In April 2015, when I was 15 years old, I came home from getting my braces off to learn that my grandfather had taken his own life after fighting with anxiety and depression for many years.
My family and I felt a strange mix of emotions all at once: anger, sadness, and a looming feeling of isolation made all of us want to know why this had happened. I was reminded of this recently when my mom mentioned to me that while searching for comfort within Jewish texts, she found nothing that helped survivors of suicide loss deal with their grieving.
My family and I found the lack of texts on the matter disconcerting, but luckily we had each other to look to for support and comfort. I’m glad my parents were there to teach me that it’s important we acknowledge and support those in our community who are suffering from mental illness and survivors of suicide loss. We see it on the news when a famous person dies by suicide, or when addressing shows like 13 Reasons Why, but we often forget that it impacts so many people whom we confront daily, as well as the impacts that its portrayal can have on those who are struggling if it is dramatized and glorified.
Unfortunately for me, I didn’t wake up to the realities of suicide’s intersectionality with other issues until after it affected me personally. Following my grandpa’s death, my family and I learned as much as we could, not only to spread our awareness to those around us but to address the multitude of ways mental illness and suicide can affect people’s lives.
But we need to do more. To really understand how mental health impacts people, we must recognize that it is an intersectional issue, overlapping with other issues about which we are so passionate.
As progressives, our main focuses often include widely discussed issues such as gun violence prevention, economic justice, LGBTQ+ rights, and more. It’s generally common knowledge that around 33,000 deaths occur each year due to gun violence. What is less known, however, is that roughly two-thirds of those deaths are a result of suicide. In 2017 alone, the American Foundation for Suicide Prevention recorded 47,173 suicides.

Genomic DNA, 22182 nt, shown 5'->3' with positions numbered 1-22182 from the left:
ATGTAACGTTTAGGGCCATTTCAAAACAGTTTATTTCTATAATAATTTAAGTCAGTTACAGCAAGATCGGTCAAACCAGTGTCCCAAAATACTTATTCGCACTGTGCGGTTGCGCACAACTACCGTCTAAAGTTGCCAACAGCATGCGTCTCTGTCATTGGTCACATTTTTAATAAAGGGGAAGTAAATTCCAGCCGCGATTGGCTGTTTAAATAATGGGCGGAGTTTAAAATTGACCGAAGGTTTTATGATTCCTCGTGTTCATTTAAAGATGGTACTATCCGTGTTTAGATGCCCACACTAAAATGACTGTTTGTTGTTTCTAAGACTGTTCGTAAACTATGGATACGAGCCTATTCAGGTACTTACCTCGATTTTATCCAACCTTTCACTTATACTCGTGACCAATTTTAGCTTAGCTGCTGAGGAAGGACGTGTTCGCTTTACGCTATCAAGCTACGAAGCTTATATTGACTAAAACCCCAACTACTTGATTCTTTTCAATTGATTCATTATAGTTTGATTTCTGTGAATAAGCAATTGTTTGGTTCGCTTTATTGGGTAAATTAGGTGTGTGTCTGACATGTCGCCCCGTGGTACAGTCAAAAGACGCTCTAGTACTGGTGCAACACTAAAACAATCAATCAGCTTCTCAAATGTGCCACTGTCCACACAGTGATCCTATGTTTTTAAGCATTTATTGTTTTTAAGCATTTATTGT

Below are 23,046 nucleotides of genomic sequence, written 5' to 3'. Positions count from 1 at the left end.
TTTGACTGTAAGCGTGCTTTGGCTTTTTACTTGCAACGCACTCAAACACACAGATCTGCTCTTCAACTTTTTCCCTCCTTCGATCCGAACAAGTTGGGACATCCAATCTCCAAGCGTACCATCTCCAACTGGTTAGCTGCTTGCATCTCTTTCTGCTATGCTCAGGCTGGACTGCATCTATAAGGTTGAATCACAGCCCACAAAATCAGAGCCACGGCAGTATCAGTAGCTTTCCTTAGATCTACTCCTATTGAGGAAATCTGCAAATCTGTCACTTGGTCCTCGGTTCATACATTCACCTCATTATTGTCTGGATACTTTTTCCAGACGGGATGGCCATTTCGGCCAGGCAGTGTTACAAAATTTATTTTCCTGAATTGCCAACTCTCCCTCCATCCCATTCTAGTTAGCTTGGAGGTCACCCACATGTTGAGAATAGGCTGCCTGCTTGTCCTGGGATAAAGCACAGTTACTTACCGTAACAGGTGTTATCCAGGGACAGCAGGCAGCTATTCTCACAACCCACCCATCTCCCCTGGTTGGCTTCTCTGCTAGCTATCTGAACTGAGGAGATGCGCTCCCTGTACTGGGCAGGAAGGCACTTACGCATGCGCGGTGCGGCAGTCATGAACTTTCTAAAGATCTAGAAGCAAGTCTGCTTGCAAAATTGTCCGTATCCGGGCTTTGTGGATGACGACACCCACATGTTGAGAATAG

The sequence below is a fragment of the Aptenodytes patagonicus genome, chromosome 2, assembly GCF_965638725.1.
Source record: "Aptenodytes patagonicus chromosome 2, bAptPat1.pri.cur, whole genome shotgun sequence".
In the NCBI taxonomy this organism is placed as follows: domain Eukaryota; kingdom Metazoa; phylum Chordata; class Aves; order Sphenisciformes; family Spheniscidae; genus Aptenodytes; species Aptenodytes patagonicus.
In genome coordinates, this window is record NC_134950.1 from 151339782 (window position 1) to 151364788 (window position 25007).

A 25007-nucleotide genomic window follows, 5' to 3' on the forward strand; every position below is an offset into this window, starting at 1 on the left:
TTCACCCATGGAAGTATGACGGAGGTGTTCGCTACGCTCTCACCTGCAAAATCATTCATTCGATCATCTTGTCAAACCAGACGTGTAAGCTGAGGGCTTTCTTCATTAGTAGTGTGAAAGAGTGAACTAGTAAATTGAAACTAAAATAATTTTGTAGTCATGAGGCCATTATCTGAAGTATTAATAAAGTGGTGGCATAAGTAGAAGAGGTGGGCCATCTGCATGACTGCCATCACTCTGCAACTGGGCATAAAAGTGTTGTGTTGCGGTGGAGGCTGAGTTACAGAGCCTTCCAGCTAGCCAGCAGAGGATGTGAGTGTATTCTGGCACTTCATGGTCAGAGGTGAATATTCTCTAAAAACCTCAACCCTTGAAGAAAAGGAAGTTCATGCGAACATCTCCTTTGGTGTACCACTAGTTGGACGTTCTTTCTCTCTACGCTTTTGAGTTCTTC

For those experiencing economic injustice, it is far more difficult to seek psychiatric treatment and help for anxiety, depression, and other disorders if you are unable to afford mental health services or live in an area with little to no access to these programs. Regarding LGBTQ youth, the CDC reports that they are three times more likely to seriously contemplate suicide than their heterosexual counterparts, and they’re five times more likely to attempt.
While the factors in each case vary, it is essential to recognize that there are so many links between mental health and other issues that we care about so deeply. After coping with the death of my grandpa, I also understood that mental health is a Jewish issue. It is my hope that mental health awareness and suicide prevention become issues that we, as forward-minded Jews, become more vocal about and act on in order to save lives.
When we say the Mi Shebeirach (prayer of healing) during Shabbat services, we pray for those who are hurting to receive refuah shleima, meaning “a renewal of body, a renewal of spirit.” If everyone in our community can commit to paying closer attention to reducing the stigma that surrounds mental illness and suicide, we can help grant that same compassion to many of those in our communities who are struggling in silence.
If you are located in the United States and are struggling with suicidal thoughts, contact the National Suicide Prevention Lifeline at 1-800-273-8255. In Canada, contact Crisis Services Canada at 1-833-456-4566. These hotlines are staffed 24/7 with caring, compassionate professionals.
To learn more about how Jewish values inform the Reform Jewish community’s advocacy and inclusion efforts, visit the Religious Action Center’s Disability Rights page.